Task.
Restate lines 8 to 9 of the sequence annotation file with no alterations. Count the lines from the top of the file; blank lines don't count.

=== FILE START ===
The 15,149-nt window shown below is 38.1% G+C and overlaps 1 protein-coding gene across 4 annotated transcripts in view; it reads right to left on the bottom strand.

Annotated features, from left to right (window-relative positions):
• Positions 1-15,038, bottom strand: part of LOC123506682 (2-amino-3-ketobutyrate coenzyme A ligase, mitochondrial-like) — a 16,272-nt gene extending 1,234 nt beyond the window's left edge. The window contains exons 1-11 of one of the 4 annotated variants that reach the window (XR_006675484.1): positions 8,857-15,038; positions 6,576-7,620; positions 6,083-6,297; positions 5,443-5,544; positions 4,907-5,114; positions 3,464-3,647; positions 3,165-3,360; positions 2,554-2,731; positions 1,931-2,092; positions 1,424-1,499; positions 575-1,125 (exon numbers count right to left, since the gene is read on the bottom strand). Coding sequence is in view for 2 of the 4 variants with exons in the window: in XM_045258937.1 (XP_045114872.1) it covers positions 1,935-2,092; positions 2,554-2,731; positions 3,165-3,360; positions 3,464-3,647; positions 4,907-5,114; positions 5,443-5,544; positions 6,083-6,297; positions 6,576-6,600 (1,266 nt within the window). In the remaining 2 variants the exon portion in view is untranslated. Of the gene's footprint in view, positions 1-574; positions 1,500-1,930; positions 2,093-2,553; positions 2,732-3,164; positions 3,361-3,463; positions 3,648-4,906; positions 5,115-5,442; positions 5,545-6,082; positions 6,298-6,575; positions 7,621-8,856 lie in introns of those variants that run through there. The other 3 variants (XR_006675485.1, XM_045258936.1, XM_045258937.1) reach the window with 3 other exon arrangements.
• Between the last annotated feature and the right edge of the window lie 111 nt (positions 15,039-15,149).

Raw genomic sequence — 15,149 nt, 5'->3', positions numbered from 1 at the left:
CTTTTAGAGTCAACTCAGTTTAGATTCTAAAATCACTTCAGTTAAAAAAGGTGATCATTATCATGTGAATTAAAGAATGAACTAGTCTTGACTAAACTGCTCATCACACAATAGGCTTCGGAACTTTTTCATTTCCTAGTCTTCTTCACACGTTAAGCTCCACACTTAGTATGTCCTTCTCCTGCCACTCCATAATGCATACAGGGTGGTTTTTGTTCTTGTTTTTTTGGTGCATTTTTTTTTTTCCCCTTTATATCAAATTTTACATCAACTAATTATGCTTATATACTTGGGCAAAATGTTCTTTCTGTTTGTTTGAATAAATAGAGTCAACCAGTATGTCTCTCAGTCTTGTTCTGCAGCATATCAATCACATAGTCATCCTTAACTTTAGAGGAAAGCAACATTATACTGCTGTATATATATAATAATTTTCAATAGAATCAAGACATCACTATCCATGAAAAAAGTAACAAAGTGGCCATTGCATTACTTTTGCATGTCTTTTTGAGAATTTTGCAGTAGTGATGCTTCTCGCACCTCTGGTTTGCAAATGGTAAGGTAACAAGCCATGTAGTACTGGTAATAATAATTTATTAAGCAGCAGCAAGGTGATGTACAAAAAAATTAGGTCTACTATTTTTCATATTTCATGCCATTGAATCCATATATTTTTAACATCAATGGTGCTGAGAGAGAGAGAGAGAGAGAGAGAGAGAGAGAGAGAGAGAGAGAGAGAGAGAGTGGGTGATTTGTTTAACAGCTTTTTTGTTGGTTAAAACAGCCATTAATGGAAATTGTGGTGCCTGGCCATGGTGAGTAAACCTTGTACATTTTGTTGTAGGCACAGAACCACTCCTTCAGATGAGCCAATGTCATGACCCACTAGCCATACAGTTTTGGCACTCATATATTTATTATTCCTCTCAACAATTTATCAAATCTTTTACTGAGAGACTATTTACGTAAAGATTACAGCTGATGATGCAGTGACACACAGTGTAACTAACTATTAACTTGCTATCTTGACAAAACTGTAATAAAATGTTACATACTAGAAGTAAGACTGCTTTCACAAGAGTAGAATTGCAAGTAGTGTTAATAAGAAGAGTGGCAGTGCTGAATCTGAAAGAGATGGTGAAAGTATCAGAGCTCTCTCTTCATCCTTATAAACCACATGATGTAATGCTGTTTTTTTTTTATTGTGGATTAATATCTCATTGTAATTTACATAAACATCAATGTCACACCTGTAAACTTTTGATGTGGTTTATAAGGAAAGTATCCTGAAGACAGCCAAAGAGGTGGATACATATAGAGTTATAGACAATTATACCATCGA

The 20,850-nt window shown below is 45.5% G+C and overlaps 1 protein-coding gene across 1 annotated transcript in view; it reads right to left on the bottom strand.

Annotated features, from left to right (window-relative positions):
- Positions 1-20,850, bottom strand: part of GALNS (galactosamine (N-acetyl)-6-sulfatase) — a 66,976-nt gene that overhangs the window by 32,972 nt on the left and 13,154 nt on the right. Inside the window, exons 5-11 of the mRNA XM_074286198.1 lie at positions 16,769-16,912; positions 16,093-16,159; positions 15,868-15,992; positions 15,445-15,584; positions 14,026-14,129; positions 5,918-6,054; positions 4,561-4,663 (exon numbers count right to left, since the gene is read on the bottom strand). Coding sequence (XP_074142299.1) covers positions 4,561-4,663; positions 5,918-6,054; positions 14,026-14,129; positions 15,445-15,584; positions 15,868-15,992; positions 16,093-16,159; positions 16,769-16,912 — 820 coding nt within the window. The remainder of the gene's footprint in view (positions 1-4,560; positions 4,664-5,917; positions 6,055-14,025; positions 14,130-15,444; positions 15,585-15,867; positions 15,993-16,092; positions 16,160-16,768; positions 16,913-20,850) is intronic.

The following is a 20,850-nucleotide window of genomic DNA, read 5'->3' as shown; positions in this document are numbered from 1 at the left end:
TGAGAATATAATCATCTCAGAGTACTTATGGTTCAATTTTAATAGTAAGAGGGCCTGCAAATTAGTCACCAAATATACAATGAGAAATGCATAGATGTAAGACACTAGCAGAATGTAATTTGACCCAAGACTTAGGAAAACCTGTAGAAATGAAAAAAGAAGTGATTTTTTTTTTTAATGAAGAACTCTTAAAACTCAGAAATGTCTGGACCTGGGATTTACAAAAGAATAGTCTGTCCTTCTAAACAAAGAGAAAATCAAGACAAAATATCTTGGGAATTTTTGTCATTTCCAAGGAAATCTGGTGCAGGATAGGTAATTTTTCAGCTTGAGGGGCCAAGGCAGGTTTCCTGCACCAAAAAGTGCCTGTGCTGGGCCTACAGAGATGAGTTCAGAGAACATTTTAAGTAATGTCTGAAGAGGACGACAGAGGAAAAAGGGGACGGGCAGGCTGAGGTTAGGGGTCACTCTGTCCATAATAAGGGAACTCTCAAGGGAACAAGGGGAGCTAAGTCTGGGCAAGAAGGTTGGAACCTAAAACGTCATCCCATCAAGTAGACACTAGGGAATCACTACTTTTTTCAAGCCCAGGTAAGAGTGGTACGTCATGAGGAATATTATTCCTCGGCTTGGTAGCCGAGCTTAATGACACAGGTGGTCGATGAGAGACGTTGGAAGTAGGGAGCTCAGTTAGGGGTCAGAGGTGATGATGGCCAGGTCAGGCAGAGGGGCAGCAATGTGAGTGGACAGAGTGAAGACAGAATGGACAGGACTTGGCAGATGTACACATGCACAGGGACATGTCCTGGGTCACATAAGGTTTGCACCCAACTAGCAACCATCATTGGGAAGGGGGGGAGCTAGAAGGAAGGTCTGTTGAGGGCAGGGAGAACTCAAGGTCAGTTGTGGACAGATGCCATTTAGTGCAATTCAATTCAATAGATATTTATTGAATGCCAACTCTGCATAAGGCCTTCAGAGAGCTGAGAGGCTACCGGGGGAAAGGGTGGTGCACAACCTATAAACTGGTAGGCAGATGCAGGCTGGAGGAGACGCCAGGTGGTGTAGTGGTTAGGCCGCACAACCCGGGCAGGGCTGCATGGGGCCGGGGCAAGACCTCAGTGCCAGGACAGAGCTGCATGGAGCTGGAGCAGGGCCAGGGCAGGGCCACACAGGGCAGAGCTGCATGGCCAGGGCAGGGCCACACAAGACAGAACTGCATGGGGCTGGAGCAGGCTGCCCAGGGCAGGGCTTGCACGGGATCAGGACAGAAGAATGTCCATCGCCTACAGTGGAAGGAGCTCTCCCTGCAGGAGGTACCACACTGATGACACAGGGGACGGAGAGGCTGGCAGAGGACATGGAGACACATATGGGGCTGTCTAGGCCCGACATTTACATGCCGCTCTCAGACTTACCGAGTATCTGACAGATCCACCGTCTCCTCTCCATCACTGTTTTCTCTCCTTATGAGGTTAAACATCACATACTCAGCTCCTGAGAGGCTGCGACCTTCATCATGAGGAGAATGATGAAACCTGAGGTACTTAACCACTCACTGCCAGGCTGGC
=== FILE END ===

Annotated features, from left to right (window-relative positions):
- Positions 1-20,850, bottom strand: part of GALNS (galactosamine (N-acetyl)-6-sulfatase) — a 66,976-nt gene that overhangs the window by 32,972 nt on the left and 13,154 nt on the right. Inside the window, exons 5-11 of the mRNA XM_074286198.1 lie at positions 16,769-16,912; positions 16,093-16,159; positions 15,868-15,992; positions 15,445-15,584; positions 14,026-14,129; positions 5,918-6,054; positions 4,561-4,663 (exon numbers count right to left, since the gene is read on the bottom strand). Coding sequence (XP_074142299.1) covers positions 4,561-4,663; positions 5,918-6,054; positions 14,026-14,129; positions 15,445-15,584; positions 15,868-15,992; positions 16,093-16,159; positions 16,769-16,912 — 820 coding nt within the window. The remainder of the gene's footprint in view (positions 1-4,560; positions 4,664-5,917; positions 6,055-14,025; positions 14,130-15,444; positions 15,585-15,867; positions 15,993-16,092; positions 16,160-16,768; positions 16,913-20,850) is intronic.